Posted: 7:40 p.m.
When free agency opens Friday the Bengals figure to have at least three players garner interest and one of them, left guard Eric Steinbach, could be off the market before the day is over.
Plus, safety Kevin Kaesviharn is rated as one of free agency's top 30 players by ESPN.com, where tight end Reggie Kelly has been designated "a sleeper."
Never have Bengals been so popular on the market. And never has the risk been greater to lose them since the market has so much money available for so few players.
"Those guys are good players," said one NFC personnel man this week. "And they're going to get paid because that's just the way the market is."
Each team's salary cap rises $7 million Friday to $109 million, but the Bengals have devoted their extra cap space to their own players:
A total of $13 million to defensive ends Justin Smith and Robert Geathers and $6 million to restricted free agents, as well as budgeting for Kelly, Kaesviharn, and other free agents such as third-down back Kenny Watson and special-teamers Tony Stewart and Marcus Wilkins.
Steinbach, by all accounts, isn't coming back. Defensive end Justin Smith is technically a free agent, but the only way he moves because of the franchise tag is via trade. The Bengals will listen (that's one of the reasons they put the tag on him) and if someone came shopping two first-day picks and one was a second-rounder, that might do it.
But it's too early yet to get offers. The market dictates that.
With about $3 million under the cap (the Bengals are already accounting for their draft picks that won't be signed until training camp), they haven't made any progress in re-upping Kelly and Kaesviharn.
And don't get infatuated just yet with Pro Bowl linebacker Joey Porter, cut Thursday by the Steelers. NFL Network reported the Bengals are in the Porter derby, but when they cut Brian Simmons on Wednesday the idea wasn't to find another veteran linebacker to replace him.
And, at first blush, the 255-pound Porter is a square peg in a 4-3 defense. Even if the Bengals decided to make up a spot for him they probably won't make the cap room.
Or, don't pull out the old TKO posters right away, either. Word out of Buffalo is that former Bengals linebacker Takeo Spikes is next on the block and would love to come back to Cincinnati. But if he's looking for big money, it's probably not the right place after the Bengals refused to pay Simmons' $3.3 million.
So when the Bengals open business Friday they will no doubt be talking to other tight ends and safeties in case they can't re-up Kelly or Kaesviharn. In the past Lewis has echoed Bengals president Mike Brown with, "If you're looking, so are we," and if a player has come this far to the brink of the market they believe they might as well test it.
The Bengals aren't looking to drop big numbers at either spot even though both players are valued highly by the club. So while tight ends Daniel Graham and Jerramy Stevens appear to be off the board, safeties such as Deon Grant and Derrick Gibson might be in play, as could the man who knocked Chad Johnson cold last season, Brian Russell of the Browns.
Possible tight ends that could be courted are Doug Jolley of the Raiders and Todd Yoder of the Redskins, as well as Ernie Conwell, recently released by the Saints, Christian Fauria, easted by the Redskins, and Jermaine Wiggins, lopped by the Vikings.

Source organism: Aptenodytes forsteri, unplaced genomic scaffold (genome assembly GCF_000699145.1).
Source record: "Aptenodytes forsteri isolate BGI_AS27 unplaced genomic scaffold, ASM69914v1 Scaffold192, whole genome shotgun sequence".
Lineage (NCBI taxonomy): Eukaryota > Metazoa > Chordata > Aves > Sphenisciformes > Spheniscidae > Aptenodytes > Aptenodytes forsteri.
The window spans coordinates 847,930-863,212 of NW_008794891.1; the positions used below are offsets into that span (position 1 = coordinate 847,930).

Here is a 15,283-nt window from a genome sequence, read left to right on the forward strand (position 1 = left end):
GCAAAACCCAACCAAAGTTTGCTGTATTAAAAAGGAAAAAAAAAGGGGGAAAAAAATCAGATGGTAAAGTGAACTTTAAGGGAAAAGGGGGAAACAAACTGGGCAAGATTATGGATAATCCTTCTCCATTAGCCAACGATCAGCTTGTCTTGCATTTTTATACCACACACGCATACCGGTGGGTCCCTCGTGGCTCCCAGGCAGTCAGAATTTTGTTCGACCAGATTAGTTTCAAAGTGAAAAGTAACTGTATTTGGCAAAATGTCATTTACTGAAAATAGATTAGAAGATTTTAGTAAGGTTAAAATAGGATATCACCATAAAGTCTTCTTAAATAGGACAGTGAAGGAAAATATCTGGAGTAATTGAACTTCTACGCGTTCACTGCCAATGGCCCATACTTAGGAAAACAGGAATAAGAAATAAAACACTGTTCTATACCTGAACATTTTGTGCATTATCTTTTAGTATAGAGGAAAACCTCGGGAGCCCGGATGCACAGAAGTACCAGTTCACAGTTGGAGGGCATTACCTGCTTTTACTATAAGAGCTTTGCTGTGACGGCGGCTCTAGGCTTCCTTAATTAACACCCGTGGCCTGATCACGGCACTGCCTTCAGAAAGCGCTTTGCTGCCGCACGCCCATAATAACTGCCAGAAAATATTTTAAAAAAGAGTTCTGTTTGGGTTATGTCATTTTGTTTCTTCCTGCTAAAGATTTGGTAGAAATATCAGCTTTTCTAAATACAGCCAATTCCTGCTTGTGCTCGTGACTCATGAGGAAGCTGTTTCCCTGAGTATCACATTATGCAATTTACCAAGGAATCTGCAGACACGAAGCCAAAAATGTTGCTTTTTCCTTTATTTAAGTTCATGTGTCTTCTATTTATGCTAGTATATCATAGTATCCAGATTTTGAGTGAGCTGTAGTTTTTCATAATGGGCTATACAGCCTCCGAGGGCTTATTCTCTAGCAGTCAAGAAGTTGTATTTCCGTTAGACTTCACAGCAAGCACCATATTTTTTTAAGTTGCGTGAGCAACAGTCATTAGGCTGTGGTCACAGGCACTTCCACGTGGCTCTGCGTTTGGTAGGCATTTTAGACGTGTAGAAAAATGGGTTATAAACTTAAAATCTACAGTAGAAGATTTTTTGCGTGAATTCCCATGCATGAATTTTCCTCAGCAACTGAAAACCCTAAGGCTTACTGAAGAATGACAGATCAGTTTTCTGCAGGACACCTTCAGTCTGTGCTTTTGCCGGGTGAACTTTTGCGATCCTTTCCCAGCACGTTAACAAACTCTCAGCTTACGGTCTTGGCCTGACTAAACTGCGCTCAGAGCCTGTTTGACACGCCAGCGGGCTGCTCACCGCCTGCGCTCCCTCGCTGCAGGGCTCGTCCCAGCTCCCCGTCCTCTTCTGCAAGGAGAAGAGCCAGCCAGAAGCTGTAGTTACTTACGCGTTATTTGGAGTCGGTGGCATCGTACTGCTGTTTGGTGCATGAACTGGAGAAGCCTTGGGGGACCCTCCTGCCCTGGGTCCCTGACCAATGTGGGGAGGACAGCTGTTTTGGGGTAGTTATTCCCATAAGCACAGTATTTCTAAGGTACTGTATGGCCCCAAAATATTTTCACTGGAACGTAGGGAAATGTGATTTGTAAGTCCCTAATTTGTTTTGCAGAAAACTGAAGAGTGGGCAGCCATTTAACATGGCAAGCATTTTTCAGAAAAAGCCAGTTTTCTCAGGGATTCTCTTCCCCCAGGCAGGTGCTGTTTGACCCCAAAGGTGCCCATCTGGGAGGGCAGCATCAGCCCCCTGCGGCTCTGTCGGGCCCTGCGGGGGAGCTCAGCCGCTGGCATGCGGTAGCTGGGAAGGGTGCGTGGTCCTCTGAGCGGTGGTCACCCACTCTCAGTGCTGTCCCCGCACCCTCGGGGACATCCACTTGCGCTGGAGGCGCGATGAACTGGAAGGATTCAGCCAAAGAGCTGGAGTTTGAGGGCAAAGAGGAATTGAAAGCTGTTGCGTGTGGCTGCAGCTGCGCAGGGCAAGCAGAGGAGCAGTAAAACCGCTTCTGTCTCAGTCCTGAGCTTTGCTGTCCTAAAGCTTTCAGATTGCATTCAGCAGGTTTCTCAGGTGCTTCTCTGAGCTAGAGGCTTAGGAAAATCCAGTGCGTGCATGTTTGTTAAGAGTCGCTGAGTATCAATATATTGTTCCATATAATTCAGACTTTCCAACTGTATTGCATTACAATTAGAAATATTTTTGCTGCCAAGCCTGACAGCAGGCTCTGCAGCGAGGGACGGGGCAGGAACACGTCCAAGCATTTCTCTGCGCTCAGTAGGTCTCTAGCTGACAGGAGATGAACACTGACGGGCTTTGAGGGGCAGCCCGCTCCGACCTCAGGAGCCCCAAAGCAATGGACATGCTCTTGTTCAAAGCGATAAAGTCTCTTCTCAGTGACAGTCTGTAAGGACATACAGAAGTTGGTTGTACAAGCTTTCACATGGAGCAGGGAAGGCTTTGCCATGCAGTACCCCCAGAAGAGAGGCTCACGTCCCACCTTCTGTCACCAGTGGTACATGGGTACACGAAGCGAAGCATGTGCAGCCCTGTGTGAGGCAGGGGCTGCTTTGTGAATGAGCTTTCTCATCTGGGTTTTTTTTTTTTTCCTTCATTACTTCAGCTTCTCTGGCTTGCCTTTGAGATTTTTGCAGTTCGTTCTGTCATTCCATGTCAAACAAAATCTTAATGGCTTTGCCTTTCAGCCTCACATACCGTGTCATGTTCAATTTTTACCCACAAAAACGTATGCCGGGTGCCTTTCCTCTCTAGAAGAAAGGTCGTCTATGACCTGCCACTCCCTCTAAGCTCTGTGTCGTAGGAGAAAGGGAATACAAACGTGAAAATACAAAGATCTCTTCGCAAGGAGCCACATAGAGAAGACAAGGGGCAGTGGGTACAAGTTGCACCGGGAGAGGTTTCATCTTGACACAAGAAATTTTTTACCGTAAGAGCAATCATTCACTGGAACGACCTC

But the biggest Bengals of them all want Kelly back. Quarterback Carson Palmer said it 30 minutes after the season. Right tackle Willie Anderson reiterated it Thursday.
Kelly, who turned 30 last week, may have only caught 64 balls for three touchdowns since Lewis brought him here four years ago. But he's a towering figure in the locker room and the running game.
"In our running game, the tight end has to be a beast. Reggie's a 250-pound man taking on defensive ends one-on-one and he wins 90 percent of the time. And he knows how to run routes and get open in the red zone as a big target for Carson. For what we do, he's the best in the league and I don't know if anybody else can or would be willing to do what Reggie does."
One of those guys who knows what Kelly can do is former Bengals wide receivers coach Hue Jackson. The bad news is that Jackson is now the offensive coordinator for the Falcons, Kelly's original team that drafted him in the second round in 1999 and where he has close ties in the city. Word out of Atlanta is the Falcons want him back and Anderson, an Atlanta resident, has been running into current Falcons tight end Alge Crumpler.
"He says he wouldn't be half the player he is today if it wasn't for Reggie," Anderson said.
Bruce Tollner, the agent for Kaesviharn, declined comment Thursday, except to say his client would like to return and that he's got an ongoing dialogue with the club.
Kaesviharn, who has played pretty much at the minimum for six seasons, looks ready to hit a big pay day in Cincinnati or elsewhere after a career-high six interceptions. Another high character guy in the locker room and community, Kaesviharn quietly became the 12th Bengal to log his 15th career interception last season.
It's been a two-day purge of veterans in the NFL. Simmons, Porter and Conwell join a list of Ravens running back Jamal Lewis (although Baltimore hopes to re-sign him), Lions guard Ross Verba, Texans wide receiver Eric Moulds, defensive tackle Seth Payne, offensive tackle Zach Wiegart, Vikings quarterback Brad Johnson, Jets running back Derrick Blaylock and defensive end Bobby Hamilton.
The Bengals could also pursue a veteran backup quarterback to replace Anthony Wright, particularly if the Jets follow through and release Patrick Ramsey. Cincinnati also may peruse veteran running backs. The Bengals liked Kevan Barlow coming out of college but he may not be the speed back they seek with only 22 runs of more than 20 yards in more than 1,000 carries.